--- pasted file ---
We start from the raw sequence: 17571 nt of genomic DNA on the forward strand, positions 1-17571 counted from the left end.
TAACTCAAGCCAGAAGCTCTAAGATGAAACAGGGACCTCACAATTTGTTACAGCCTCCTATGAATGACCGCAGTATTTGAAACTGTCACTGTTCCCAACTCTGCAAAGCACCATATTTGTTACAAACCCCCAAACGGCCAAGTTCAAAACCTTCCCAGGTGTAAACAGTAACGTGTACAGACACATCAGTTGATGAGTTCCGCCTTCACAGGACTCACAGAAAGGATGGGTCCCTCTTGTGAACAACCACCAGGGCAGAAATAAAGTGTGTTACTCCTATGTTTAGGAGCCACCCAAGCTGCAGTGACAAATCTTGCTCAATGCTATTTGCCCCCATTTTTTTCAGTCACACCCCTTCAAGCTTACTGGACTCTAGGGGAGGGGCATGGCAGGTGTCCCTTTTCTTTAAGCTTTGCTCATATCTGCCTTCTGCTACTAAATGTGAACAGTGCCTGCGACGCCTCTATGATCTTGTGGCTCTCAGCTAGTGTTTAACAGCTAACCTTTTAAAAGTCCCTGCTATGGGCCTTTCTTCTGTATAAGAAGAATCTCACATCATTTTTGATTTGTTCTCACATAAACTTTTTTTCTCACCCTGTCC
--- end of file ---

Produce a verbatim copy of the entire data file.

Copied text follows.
We start from the raw sequence: 17571 nt of genomic DNA on the forward strand, positions 1-17571 counted from the left end.
TAACTCAAGCCAGAAGCTCTAAGATGAAACAGGGACCTCACAATTTGTTACAGCCTCCTATGAATGACCGCAGTATTTGAAACTGTCACTGTTCCCAACTCTGCAAAGCACCATATTTGTTACAAACCCCCAAACGGCCAAGTTCAAAACCTTCCCAGGTGTAAACAGTAACGTGTACAGACACATCAGTTGATGAGTTCCGCCTTCACAGGACTCACAGAAAGGATGGGTCCCTCTTGTGAACAACCACCAGGGCAGAAATAAAGTGTGTTACTCCTATGTTTAGGAGCCACCCAAGCTGCAGTGACAAATCTTGCTCAATGCTATTTGCCCCCATTTTTTTCAGTCACACCCCTTCAAGCTTACTGGACTCTAGGGGAGGGGCATGGCAGGTGTCCCTTTTCTTTAAGCTTTGCTCATATCTGCCTTCTGCTACTAAATGTGAACAGTGCCTGCGACGCCTCTATGATCTTGTGGCTCTCAGCTAGTGTTTAACAGCTAACCTTTTAAAAGTCCCTGCTATGGGCCTTTCTTCTGTATAAGAAGAATCTCACATCATTTTTGATTTGTTCTCACATAAACTTTTTTTCTCACCCTGTCC